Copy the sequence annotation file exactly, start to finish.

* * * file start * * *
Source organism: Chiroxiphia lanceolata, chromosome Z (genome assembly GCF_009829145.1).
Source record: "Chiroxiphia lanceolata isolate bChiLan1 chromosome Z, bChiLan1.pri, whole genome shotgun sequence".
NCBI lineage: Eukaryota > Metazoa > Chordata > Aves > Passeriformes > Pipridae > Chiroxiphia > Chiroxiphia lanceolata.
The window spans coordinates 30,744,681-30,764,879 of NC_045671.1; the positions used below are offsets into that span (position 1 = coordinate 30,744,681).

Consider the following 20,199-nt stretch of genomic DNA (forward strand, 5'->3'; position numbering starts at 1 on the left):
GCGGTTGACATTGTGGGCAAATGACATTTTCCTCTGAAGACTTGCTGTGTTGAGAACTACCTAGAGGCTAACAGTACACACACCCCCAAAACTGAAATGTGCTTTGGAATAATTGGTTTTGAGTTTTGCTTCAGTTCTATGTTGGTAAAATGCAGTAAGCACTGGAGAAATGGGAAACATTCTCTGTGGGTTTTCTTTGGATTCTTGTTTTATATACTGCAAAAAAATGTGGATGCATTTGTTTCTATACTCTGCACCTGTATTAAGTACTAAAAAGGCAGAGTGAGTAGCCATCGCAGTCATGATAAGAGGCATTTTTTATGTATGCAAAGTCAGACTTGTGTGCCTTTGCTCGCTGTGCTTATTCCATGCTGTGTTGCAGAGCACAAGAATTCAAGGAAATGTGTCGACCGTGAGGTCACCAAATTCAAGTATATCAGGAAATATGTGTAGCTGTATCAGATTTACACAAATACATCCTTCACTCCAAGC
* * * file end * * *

Source organism: Chiroxiphia lanceolata, chromosome Z (genome assembly GCF_009829145.1).
Source record: "Chiroxiphia lanceolata isolate bChiLan1 chromosome Z, bChiLan1.pri, whole genome shotgun sequence".
NCBI lineage: Eukaryota > Metazoa > Chordata > Aves > Passeriformes > Pipridae > Chiroxiphia > Chiroxiphia lanceolata.
The window spans coordinates 30,744,681-30,764,879 of NC_045671.1; the positions used below are offsets into that span (position 1 = coordinate 30,744,681).

Consider the following 20,199-nt stretch of genomic DNA (forward strand, 5'->3'; position numbering starts at 1 on the left):
GCGGTTGACATTGTGGGCAAATGACATTTTCCTCTGAAGACTTGCTGTGTTGAGAACTACCTAGAGGCTAACAGTACACACACCCCCAAAACTGAAATGTGCTTTGGAATAATTGGTTTTGAGTTTTGCTTCAGTTCTATGTTGGTAAAATGCAGTAAGCACTGGAGAAATGGGAAACATTCTCTGTGGGTTTTCTTTGGATTCTTGTTTTATATACTGCAAAAAAATGTGGATGCATTTGTTTCTATACTCTGCACCTGTATTAAGTACTAAAAAGGCAGAGTGAGTAGCCATCGCAGTCATGATAAGAGGCATTTTTTATGTATGCAAAGTCAGACTTGTGTGCCTTTGCTCGCTGTGCTTATTCCATGCTGTGTTGCAGAGCACAAGAATTCAAGGAAATGTGTCGACCGTGAGGTCACCAAATTCAAGTATATCAGGAAATATGTGTAGCTGTATCAGATTTACACAAATACATCCTTCACTCCAAGC